Sharing academic work with a wider audience helps students become more confident in their knowledge and gain skills such as public speaking, confidence, and leadership. This week, our grade 10 history students put these skills to the test and showcased their projects in a gallery walk-style exhibit inspired by the book A History of the World in 100 Objects by Neil MacGregor, which explores past civilizations through the objects that defined them. This project allowed students to reflect on the information that different artifacts and objects tell us about the cultures and traditions they come from. In addition to this, students were able to reflect on everyday objects from the modern day: how the past has shaped them and what they tell us about society now.
The grade 10 history students were tasked with choosing an object with which they have a personal connection. They were then asked to place this object in a broader social or historical context. What does a basketball have to do with social justice? How does a car help tell the story of the Japanese economic miracle? Which industries benefitted from the development of hair dryers? These, and many more questions, helped guide a discussion and encourage students to see the history around them and how this history is shaped through culture.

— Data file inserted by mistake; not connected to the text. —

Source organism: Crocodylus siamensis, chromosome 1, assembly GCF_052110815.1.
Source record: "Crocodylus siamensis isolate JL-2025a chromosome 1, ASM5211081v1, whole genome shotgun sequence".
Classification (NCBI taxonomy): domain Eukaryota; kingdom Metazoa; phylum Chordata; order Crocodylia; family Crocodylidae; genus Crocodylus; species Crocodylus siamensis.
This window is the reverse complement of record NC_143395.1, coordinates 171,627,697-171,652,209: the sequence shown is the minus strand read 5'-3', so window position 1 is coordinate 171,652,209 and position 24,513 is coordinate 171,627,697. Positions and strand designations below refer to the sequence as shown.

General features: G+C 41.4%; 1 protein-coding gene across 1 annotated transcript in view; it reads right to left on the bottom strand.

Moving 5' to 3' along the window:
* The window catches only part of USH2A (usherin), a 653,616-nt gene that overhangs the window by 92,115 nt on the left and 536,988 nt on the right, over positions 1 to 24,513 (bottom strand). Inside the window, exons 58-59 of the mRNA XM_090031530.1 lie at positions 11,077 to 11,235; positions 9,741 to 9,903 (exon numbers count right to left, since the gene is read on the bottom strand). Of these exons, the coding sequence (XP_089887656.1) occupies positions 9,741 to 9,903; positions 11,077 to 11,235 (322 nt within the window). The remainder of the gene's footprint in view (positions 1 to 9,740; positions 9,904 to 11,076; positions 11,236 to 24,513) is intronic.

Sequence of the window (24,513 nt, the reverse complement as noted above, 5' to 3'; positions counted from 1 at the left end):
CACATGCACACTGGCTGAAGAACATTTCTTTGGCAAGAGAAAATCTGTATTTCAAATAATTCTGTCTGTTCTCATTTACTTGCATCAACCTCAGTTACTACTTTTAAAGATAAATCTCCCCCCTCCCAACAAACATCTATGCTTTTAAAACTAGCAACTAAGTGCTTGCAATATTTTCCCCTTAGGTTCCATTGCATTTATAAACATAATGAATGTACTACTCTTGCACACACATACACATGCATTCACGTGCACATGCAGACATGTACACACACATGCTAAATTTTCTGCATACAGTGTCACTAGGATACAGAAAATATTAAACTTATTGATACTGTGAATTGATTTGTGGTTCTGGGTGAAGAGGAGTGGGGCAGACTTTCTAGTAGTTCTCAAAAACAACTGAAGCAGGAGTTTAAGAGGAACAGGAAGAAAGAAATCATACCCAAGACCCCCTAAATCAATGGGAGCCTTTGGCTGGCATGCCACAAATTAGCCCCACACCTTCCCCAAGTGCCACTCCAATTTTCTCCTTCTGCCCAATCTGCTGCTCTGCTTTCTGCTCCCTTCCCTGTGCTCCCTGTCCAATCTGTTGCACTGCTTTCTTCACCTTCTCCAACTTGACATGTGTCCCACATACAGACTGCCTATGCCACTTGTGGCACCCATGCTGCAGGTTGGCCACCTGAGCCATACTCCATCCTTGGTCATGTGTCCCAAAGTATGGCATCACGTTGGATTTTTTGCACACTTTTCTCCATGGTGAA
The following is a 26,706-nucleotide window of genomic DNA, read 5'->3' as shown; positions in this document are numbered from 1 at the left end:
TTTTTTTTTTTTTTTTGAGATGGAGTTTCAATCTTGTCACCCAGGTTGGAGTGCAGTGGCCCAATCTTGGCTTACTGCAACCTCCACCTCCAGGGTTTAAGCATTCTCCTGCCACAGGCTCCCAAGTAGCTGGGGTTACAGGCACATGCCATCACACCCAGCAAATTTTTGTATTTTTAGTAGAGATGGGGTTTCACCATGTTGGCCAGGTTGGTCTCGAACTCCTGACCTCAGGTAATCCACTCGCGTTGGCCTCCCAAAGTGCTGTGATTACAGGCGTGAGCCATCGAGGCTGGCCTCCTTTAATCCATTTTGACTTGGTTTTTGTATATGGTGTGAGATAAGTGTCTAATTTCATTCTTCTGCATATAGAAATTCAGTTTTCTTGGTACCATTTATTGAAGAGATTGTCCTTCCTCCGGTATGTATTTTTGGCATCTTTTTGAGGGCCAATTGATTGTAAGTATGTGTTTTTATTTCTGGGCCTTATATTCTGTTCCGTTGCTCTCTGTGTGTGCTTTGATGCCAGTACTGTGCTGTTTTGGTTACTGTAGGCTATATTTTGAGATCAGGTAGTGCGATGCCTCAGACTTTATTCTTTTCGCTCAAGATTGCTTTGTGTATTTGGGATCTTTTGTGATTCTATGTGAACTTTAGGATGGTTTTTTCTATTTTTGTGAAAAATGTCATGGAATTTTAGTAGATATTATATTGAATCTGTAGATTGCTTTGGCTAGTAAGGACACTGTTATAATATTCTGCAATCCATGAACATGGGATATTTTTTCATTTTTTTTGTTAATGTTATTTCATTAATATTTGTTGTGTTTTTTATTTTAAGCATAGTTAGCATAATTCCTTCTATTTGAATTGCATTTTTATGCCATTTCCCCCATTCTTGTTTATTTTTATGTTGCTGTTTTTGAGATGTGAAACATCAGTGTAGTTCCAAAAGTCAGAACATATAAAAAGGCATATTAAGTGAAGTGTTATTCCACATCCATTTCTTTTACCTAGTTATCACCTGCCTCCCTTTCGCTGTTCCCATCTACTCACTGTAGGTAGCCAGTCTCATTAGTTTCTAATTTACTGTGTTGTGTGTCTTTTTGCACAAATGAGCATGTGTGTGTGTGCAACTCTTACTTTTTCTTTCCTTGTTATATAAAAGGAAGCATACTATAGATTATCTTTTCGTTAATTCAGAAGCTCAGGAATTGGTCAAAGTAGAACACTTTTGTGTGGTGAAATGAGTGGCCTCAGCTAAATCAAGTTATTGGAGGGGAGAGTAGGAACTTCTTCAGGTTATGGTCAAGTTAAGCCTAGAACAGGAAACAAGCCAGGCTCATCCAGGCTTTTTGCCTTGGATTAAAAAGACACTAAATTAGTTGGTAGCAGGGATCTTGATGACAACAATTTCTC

Here at LAS, we love learning about and sharing cultural knowledge. Having over 50 nationalities represented on campus means that our students are exposed to many different languages and cultures on a daily basis, and we strive to further this sense of multiculturalism through our curriculums. A project like this with our grade 10 history students allowed the exhibition attendees to learn about the world around them and gave our students the opportunity to research further into a specific culture or historical event. Through this, our students and community are able to reflect on their knowledge and develop further into well-informed citizens of the world!
Students learned from this project that objects have the ability to paint a mosaic of the past. Through objects, we can learn more about the interconnected and often surprising nature of different cultures and the ways in which modern societies have benefited from objects created throughout history. In addition, our students will use research and presenting skills in the future, so this project was an excellent opportunity for students to gain confidence in these areas! We were delighted to showcase our students’ achievements and findings to a wide audience, and we would like to thank everyone who attended this exhibit–we hope you all learned a lot about history through the interesting objects that our students chose to research further into!